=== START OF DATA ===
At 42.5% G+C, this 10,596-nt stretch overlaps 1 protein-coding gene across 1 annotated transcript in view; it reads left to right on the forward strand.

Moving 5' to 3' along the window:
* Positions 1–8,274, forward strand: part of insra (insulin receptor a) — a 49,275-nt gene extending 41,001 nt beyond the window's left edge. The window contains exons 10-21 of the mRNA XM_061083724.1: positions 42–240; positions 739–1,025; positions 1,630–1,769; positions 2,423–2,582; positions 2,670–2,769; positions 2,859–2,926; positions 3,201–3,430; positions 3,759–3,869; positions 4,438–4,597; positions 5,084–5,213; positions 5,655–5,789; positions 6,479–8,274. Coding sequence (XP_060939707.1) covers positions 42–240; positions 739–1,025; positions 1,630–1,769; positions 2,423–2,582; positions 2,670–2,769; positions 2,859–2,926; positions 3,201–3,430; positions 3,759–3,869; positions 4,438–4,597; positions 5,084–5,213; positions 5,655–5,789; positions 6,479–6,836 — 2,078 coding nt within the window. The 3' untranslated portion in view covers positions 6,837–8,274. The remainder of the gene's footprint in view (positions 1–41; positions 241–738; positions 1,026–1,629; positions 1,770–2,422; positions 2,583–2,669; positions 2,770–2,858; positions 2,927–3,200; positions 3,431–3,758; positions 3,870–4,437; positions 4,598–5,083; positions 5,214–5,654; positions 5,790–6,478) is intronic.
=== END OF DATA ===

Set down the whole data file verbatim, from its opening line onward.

At 42.5% G+C, this 10,596-nt stretch overlaps 1 protein-coding gene across 1 annotated transcript in view; it reads left to right on the forward strand.

Moving 5' to 3' along the window:
* Positions 1–8,274, forward strand: part of insra (insulin receptor a) — a 49,275-nt gene extending 41,001 nt beyond the window's left edge. The window contains exons 10-21 of the mRNA XM_061083724.1: positions 42–240; positions 739–1,025; positions 1,630–1,769; positions 2,423–2,582; positions 2,670–2,769; positions 2,859–2,926; positions 3,201–3,430; positions 3,759–3,869; positions 4,438–4,597; positions 5,084–5,213; positions 5,655–5,789; positions 6,479–8,274. Coding sequence (XP_060939707.1) covers positions 42–240; positions 739–1,025; positions 1,630–1,769; positions 2,423–2,582; positions 2,670–2,769; positions 2,859–2,926; positions 3,201–3,430; positions 3,759–3,869; positions 4,438–4,597; positions 5,084–5,213; positions 5,655–5,789; positions 6,479–6,836 — 2,078 coding nt within the window. The 3' untranslated portion in view covers positions 6,837–8,274. The remainder of the gene's footprint in view (positions 1–41; positions 241–738; positions 1,026–1,629; positions 1,770–2,422; positions 2,583–2,669; positions 2,770–2,858; positions 2,927–3,200; positions 3,431–3,758; positions 3,870–4,437; positions 4,598–5,083; positions 5,214–5,654; positions 5,790–6,478) is intronic.